April 3, 1999
Kristina fiddled with her crimson hair and watched through the car window as the vehicle sped down the highway. She’d never been in a car before. Only read about it and knew what it looked like in the picture books daddy gave her for her last birthday. She’d always wondered what “the outside”—as she’d always heard mummy call it—was like.
The car bumped a little and it pushed her focus back to her surroundings. She didn’t know the man at the ‘wheel-thingy’ but he talked to her daddy so she guessed it was okay. The car moved towards a place that had pretty tiny lights and she saw a person. Gradually as they moved towards the place, there were more and more people. This fascinated her because she never went outside apart from the garden so the only people she ever saw were mommy and daddy. All she ever saw was grass, flowers and large hills so she had every reason to be fascinated.
As they went farther, the car slowed down and she saw lights everywhere. Yellow, pretty blue, pretty yellow, even red, like the ones she could bring out of her tiny fingers. Mommy was always mad whenever she did so she tried not to think about it. The feeling was overwhelming. People everywhere. Lights everywhere. It was beautiful. Her little four-year-old mind told her where she was was a city. The man drove on until they were past the beautiful city lights, another highway.
Kristina didn’t notice the white ball of light coming towards them at a fast speed, but the driver did. He did but it was too late. It had already hit them. The impact sent the car barrelling off the asphalt, into the air and finally crashing into jagged rocks.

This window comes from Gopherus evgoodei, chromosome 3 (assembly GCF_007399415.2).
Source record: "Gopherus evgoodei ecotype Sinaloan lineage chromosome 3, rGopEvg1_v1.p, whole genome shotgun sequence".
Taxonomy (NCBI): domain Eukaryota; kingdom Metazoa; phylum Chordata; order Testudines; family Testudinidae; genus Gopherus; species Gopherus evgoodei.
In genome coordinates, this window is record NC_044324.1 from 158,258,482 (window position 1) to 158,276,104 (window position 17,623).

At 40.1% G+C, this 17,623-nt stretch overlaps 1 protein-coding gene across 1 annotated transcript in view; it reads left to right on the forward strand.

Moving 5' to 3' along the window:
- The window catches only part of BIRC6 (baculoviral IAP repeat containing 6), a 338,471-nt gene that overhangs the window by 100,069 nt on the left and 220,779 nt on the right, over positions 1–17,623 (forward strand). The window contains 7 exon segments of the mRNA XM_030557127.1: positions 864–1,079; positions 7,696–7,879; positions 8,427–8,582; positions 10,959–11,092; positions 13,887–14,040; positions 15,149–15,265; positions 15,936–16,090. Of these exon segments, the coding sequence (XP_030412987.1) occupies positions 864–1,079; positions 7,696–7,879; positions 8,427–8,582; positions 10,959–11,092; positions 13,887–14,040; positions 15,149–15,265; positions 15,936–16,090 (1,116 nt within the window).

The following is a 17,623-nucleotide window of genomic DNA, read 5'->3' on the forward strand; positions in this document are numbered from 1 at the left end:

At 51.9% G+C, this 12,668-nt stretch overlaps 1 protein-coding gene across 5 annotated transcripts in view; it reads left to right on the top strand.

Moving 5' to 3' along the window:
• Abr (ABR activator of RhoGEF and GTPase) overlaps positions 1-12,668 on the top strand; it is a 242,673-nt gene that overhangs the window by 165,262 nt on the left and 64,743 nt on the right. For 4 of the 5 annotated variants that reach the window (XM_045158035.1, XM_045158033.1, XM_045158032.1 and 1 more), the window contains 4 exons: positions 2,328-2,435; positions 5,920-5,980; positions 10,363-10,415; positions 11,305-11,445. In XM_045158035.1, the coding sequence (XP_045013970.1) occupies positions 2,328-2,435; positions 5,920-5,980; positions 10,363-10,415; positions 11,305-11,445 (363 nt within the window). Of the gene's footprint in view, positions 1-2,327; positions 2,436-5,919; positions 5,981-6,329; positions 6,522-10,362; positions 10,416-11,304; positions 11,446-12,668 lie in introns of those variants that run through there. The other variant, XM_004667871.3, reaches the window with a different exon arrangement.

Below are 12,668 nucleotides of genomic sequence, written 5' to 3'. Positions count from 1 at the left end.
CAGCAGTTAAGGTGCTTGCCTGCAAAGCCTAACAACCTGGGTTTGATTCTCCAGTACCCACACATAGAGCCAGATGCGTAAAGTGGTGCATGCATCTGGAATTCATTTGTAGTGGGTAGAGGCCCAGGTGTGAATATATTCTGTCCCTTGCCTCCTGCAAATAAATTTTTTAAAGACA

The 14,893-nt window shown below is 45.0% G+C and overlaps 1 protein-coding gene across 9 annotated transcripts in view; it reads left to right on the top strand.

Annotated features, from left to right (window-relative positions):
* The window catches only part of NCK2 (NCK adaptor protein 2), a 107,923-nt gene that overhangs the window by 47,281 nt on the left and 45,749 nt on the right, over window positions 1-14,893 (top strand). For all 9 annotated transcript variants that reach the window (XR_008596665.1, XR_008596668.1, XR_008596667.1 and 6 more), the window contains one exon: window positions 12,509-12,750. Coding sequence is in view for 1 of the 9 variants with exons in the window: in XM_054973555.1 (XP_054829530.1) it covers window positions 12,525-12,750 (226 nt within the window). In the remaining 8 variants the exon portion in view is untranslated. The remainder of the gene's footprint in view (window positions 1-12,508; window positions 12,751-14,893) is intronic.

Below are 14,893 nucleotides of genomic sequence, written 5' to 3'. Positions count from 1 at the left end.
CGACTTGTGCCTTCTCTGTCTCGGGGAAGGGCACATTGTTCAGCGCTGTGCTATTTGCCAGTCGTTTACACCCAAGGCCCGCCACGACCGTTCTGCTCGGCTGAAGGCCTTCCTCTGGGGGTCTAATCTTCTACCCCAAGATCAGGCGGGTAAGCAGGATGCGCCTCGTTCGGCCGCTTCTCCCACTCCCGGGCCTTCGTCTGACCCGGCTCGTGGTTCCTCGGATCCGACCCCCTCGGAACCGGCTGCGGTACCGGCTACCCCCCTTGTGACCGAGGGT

The pain Kristina felt was mind-numbing but she didn’t scream or cry. No. Somehow, she knew this time that mommy would not come running to her aid. She managed to turn her head to the man who moved the car. His body was bent at odd angles, obviously dead. She turned her head back to face the sky. It was dark. She’d never seen it dark. Mummy always called her in just when it started turning deep blue.
Slowly, the life went out of her, coming up from her legs. They went numb and she couldn’t move them. It moved up to her knees, slowly, inch by inch and it felt weird. Kristina didn’t like the feeling at all. She was so focused on her immobile body parts that she didn’t notice her hair move. Not by the wind, no. Something made it float. Starting from the tips, her hair began lifting into the air. Her head soon followed and the rest of her gradually dying body, too.
She was fully lifted into the air, the crimson seeped from her hair, into the magic-buzzed atmosphere, leaving it a dead, luminous white. It was silent and ethereal, the life in her, the little remaining light in her body extinguishing.
A soft voice whispered in the air, neither Kristina’s nor the driver’s. “You won this time, Asah. It’s your first and last.”